Recently, I went in for my annual(ish) physical. While discussing my health history with my doctor, she asked if I was receiving massages regularly since that is my line of work. I of course told her that I do receive regular bodywork. Her response almost made my blood pressure spike and my heart to stop.
She said, “That’s great. Getting a regular massage is great to flush out all the toxins and it can even help reduce cellulite.”
Umm, really Doc? And did she just make a fat joke or does my cellulite look smooth?
I said, “Did you read that in a scientific journal? Massage doesn’t flush out toxins or remove cellulite any more than pointing your hair dryer out the window will make it warm outside. Perhaps you should encourage your patients to get regular massage because it has been shown to help lower blood pressure or perhaps that massage has been shown to be helpful in recovering from training and reducing pain, the number one reason, even more than the common cold, why people come to see you.
She said, “Oh, I did hear that! It helps remove lactic acid from the body if you need to recover from a work out.”
I went on to explain to her that is actually not true at all. Research, from almost 20 years ago, shows that blood lactate levels return to normal ranges within 20-60 minutes regardless of any interventions. Lactic acid is not even a waste product, but rather metabolic fuel for the muscle. Ironically, studies have shown that massage may actually interfere with the removal of lactic acid. Perhaps you meant the research that shows that massage aids in recovery is speaking to the evidence that shows it reduces soreness and swelling in athletes post-exercise, and significantly reduces pain in people experiencing DOMS (delayed onset muscle soreness), which is not lactic acid, by as much as 25-50 percent. Increases in blood and lymph flow may enhance removal of pain substrates that start to accumulate in the injured area, reducing edema. They still need to do more research on what is actually occurring at the cellular levels to know for certain WHY it is helping, but we do know that it is.
Back to the examination…
This left me with two very troublesome thoughts. The first was how can we change the dialogue about massage therapy publicly if the professionals, not only doctors, but massage therapists, physical therapists, etc., who we are told to trust don’t even understand 20 year old research, and number two, should I have waited until after the rectal exam to call her out like that?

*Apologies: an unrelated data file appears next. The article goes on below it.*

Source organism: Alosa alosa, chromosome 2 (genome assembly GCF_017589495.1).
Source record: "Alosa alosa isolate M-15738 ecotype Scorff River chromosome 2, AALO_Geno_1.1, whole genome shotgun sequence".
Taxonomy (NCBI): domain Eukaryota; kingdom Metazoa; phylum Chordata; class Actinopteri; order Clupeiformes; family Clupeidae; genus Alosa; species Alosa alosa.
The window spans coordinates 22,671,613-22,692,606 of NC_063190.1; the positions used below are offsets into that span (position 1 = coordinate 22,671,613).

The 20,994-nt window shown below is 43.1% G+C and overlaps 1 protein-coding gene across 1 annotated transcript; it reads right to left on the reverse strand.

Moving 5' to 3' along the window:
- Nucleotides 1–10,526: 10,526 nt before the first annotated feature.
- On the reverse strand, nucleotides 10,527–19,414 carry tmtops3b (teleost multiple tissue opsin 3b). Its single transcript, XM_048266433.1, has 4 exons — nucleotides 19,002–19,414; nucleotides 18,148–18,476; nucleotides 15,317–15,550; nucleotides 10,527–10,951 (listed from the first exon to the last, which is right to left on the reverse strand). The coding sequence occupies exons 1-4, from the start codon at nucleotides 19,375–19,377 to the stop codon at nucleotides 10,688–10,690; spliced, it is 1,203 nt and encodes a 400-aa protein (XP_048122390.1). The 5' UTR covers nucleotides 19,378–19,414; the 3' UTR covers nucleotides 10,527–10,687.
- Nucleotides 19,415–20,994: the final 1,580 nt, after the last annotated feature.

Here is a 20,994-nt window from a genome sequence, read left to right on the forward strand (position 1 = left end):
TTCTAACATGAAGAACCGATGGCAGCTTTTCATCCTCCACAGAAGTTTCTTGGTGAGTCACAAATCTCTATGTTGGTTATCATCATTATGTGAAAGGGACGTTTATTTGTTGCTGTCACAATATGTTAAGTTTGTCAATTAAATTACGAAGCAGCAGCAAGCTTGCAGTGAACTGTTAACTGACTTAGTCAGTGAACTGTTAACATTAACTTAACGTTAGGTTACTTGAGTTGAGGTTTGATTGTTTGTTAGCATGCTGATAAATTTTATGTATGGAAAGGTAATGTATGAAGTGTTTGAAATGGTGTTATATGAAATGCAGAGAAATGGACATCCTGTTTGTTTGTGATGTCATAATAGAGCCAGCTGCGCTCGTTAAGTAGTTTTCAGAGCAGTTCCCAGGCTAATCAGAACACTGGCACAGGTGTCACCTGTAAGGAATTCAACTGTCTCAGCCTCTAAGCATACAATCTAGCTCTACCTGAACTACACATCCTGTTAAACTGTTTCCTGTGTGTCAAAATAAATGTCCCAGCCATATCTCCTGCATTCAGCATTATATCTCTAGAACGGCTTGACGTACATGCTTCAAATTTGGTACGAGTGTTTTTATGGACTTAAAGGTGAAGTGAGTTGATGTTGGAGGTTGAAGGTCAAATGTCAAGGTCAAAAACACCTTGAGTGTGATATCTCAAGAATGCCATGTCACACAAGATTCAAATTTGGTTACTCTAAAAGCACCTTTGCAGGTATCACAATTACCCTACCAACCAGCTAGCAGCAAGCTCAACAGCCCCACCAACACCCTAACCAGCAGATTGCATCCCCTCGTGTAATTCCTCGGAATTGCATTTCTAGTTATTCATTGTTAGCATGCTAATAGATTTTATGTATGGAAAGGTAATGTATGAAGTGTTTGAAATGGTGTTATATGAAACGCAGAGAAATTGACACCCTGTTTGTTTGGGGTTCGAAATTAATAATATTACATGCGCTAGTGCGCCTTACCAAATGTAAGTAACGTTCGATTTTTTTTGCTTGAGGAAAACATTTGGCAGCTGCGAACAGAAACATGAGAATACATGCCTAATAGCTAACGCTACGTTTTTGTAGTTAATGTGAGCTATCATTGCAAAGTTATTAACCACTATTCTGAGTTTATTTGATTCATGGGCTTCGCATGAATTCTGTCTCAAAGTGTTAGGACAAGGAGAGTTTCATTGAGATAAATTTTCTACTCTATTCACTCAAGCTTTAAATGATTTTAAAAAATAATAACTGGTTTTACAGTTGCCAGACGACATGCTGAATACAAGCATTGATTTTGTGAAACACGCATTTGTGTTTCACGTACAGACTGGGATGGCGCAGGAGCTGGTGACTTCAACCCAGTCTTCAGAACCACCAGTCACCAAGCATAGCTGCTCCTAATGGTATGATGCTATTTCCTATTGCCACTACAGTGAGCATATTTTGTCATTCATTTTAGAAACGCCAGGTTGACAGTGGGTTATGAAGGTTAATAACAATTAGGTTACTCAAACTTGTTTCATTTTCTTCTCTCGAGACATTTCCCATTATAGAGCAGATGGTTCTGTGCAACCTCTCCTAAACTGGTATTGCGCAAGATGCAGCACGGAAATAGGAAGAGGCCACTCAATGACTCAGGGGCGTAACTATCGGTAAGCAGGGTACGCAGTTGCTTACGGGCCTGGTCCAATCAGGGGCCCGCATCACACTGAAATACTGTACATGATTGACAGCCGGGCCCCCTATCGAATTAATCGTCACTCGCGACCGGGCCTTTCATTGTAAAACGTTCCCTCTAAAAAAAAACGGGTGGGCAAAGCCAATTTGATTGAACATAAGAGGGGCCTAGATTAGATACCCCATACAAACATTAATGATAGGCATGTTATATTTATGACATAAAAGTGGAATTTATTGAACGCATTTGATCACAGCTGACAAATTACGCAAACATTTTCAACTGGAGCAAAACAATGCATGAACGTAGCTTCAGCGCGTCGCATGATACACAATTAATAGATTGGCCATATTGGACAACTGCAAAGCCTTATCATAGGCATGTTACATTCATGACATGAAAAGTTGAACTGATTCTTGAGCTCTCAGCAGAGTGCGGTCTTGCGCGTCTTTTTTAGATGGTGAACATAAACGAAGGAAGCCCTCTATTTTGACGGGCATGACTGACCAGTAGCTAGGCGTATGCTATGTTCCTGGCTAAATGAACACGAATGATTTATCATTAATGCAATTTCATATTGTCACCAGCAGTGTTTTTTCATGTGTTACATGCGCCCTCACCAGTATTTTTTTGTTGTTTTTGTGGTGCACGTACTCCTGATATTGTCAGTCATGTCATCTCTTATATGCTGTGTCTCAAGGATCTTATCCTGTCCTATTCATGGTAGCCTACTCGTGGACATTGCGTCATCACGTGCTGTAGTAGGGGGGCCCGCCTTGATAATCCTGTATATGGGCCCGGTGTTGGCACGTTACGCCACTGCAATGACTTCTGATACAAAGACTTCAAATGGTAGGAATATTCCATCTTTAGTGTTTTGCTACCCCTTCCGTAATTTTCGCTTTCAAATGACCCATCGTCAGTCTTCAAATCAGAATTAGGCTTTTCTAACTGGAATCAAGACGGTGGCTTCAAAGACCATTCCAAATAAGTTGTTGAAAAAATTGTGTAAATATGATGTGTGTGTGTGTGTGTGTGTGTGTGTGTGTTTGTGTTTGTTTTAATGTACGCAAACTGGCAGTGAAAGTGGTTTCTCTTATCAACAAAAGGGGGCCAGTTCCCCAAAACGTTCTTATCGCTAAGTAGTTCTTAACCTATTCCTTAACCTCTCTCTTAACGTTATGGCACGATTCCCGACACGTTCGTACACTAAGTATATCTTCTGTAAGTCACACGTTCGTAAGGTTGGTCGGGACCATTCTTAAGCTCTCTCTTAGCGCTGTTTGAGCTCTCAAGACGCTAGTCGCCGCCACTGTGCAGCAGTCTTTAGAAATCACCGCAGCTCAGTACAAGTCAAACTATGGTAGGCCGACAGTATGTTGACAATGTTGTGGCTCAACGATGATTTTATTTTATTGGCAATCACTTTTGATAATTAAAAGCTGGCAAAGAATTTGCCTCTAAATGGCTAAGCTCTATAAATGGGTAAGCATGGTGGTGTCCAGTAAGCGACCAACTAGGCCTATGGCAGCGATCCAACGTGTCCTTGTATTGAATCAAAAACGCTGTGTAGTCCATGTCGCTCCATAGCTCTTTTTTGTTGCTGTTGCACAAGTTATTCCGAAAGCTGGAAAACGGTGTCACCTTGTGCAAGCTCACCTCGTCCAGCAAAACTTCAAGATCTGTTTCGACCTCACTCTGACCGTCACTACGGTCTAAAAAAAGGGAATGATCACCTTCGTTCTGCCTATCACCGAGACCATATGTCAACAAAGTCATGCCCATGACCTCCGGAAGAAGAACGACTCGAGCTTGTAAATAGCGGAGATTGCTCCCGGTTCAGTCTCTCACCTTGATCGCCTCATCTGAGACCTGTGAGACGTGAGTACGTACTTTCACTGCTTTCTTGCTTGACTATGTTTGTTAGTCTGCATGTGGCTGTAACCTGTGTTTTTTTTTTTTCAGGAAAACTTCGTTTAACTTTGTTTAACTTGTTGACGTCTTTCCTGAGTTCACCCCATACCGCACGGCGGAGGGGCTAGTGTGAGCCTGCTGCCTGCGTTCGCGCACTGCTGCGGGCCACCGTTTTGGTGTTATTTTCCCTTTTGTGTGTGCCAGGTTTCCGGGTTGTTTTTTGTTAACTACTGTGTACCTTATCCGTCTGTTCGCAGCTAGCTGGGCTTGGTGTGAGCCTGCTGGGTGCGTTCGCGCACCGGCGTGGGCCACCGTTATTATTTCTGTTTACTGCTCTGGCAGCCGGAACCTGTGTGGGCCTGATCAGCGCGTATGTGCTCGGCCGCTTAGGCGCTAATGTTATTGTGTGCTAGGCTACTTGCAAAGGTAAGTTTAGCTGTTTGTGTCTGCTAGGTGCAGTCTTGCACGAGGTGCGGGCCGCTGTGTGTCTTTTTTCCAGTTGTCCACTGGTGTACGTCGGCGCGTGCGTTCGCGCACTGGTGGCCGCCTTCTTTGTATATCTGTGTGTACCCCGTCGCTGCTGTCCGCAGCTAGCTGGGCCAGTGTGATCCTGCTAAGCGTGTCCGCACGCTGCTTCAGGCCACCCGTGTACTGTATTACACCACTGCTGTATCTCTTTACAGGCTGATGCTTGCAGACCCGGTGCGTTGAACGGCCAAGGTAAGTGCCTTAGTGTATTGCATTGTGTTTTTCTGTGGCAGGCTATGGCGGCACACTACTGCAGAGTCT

Here are just a few myths that I would like to dispel so that we can all start to share accurate information, preferably at more appropriate times.
#1. Toxins can be flushed out of the body via Massage:
This is an interesting myth as it’s probably the most popular. The body processes excess waste (by-products of food, drink, air born pollutants etc.) in a variety of ways i.e. sweat, urine, feces, or if you’re ill by vomiting. Your liver, kidneys and skin do a remarkable job of getting rid of these ‘toxins’ on a daily basis. Massage does, however, increase blood supply to various parts of the body and can regenerate a lack-luster circulation as well as stimulating the lymphatic system. This may be what is actually being referred to. Drinking water is a pleasant thing to do after a massage, but not in any way a means of flushing out the toxins.
#2. Massage will get rid of cellulite:
If massage therapists could really banish cellulite, we would have a line down Boylston Street and we’d never see a dimpled thigh ever again. However, cellulite is persistent subcutaneous fat and it’s appearance, mainly in women, is determined by hormonal factors, genetics, diet and lifestyle. Eating a healthy, low fat diet, rich in fruits, vegetables and fiber and taking regular exercise is the best option to prevent and reduce the appearance of cellulite.
#3. The sign of a really good massage is that you feel quite sore the day after
Everyone is different and some people are more sensitive than others but just because you don’t feel sore the next day doesn’t mean you had a bad massage. The sign of a good massage is that you ‘feel better’ than you did before – it may take a while to feel the full benefits but you should experience some of the following:
#4. You shouldn’t get a massage if you have cancer
Massage Therapists and cancer patients have often fallen prey to this myth. Until recently, it was thought that the action of massage could actively spread cancer cells throughout the body. However, cancer cells are caused by the body’s immune system malfunctioning and cells that turn cancerous will do so regardless of massage therapy stimulus. If massage did cause cancer cells to move through the body then the same could be said of any form of exercise.
#5. You shouldn’t have a massage if you’re pregnant
Massage Therapy does not induce an early labor and is perfectly safe for both mother and baby during normal pregnancies. It can be extremely beneficial for the Mom-to-be and offer a way to relax and unwind during a physically and mentally tiring time. Massage is also a great way to keep the muscles ready for the big day. Post-natal massage can be equally beneficial too.
Obviously, if you are receiving this newsletter, then you already believe in the benefits of massage. I hope you will share these common myths with your friends and family and help to eliminate some confusion about massage. If you want to learn more about what a massage actually can provide you, I encourage you to Click Here (http://www.massagetherapy.com/_content/images/Media/Factsheet1.pdf)